Time probably hurt us more than usual this year because early and mail-in voting had already started by the time we hit the ground running. Many of Arnold’s most likely supporters had probably already voted by the time we were able to drop Arnold’s literature at their door.
We also learned that the Lex DSA Electoral Branch would really love to be able to run our own independent campaign. The idea of crafting our own message around the candidate’s is really exciting. That would take more time and money. But the pay off is that it could result in recruiting members for Lex DSA as well as turning out voters to the election.
In 2022 I will run for City Council-At-Large again. I will define my run more as a movement than as a campaign. I will do this because I want to make sure that my run is people-focused every step of the way. The movement is not about me but about the needs of Lexington’s most vulnerable.
NK: What are your all’s long term goals in running a socialist for a local legislative position? What does it mean for Arnold to be a socialist politician?
AF: My long-term goal as a socialist candidate is to win so that I can be a voice for the voiceless in local politics. In 2022 I will run for City Council-At-Large again. I will define my run more as a movement than as a campaign. I will do this because I want to make sure that my run is people-focused every step of the way. The movement is not about me but about the needs of Lexington’s most vulnerable.
In terms of being a socialist politician, I’m a socialist simply because my moral and political views are consistent with socialism. It is my position on the issues that makes me a socialist.
KP: For me, the sort of most basic purpose of electoral politics is to elect candidates who will make people’s lives better. Whether that means a better, more equitable school system with meaningful opportunities for every student, or in other types of races, access to the healthcare every human has a right to, the opportunity for workers to organize, or an environment that is safe and sustainable for generations to come, this is what motivates me and makes me know it’s worth it. I believe that’s a good, very preliminary start, but the bigger picture is getting socialists into office.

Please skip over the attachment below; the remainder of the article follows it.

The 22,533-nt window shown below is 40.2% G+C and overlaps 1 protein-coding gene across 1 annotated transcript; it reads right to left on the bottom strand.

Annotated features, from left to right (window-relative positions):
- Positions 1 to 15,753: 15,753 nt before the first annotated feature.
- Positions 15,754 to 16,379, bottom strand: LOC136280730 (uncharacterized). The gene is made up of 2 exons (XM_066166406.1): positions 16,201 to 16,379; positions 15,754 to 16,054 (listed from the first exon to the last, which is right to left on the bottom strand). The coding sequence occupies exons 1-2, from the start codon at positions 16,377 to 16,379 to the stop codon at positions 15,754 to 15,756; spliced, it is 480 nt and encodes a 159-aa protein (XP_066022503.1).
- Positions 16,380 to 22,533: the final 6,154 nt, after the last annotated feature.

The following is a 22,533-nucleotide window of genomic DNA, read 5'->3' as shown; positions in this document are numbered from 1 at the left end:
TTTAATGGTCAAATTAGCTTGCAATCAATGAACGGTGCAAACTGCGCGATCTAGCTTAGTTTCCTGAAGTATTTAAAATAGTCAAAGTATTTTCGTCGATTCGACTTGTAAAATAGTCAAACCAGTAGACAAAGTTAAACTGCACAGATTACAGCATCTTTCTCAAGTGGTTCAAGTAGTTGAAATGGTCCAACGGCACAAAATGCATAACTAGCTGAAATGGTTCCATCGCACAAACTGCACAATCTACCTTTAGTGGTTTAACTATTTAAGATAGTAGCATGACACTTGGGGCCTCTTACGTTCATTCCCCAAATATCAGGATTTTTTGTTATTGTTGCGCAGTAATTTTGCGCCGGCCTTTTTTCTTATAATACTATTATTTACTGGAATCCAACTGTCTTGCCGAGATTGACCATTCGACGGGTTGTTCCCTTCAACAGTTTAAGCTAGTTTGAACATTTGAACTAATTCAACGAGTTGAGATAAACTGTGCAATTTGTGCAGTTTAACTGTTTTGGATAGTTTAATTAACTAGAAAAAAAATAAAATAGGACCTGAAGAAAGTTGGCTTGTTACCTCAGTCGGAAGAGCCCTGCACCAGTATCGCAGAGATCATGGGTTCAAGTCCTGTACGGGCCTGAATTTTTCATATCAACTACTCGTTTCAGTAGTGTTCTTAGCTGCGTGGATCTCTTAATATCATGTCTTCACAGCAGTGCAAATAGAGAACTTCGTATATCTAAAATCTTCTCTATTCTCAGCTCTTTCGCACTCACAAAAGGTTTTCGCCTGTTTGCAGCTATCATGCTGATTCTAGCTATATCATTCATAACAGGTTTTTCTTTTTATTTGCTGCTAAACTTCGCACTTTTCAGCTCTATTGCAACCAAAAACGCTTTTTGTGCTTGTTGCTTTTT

The long term goal is a socialist society. That’s something to look toward and be intentional about as we choose candidates. Through voter engagement, we can begin to normalize the idea of socialism. We can begin to help people understand what it REALLY is, not what the media and politicians are telling them it is. We’re focused on the issues that people struggle with everyday.
NK: So far, Arnold has run in two nonpartisan races. In 2018, Arnold picked up the endorsement of the now defunct Bluegrass Socialist Party but has also been supported by many others who are more comfortable in the Democratic Party. If Arnold ran in a partisan race, would he stand as an independent or a Democrat? Why?
AF: Both of the positions that I ran for were non-partisan.
KP: I feel like this is Arnold’s question to answer and I very much trust his judgment. That said, there are obviously significant problems with the two-party system we have. I have felt though that Arnold has a special gift for being able to appeal to the liberals and leftists. The most beautiful part is that we know he will always be true to what he says and believes.
NK: Overall, where do you stand on the Democratic Party question? Should socialists join the Democratic Party? Do you support calls for an independent workers party?
AF: With regards to a socialist joining the Democratic Party, I have no answer. That should be left to the individual. However, the socialist should know that the Democratic Party in its present state runs counter to the goals of socialism. It is a capitalist party. The only hope is that there are some leaders in the party who are trying to push the party in a more progressive direction. I do support the call for an independent workers party.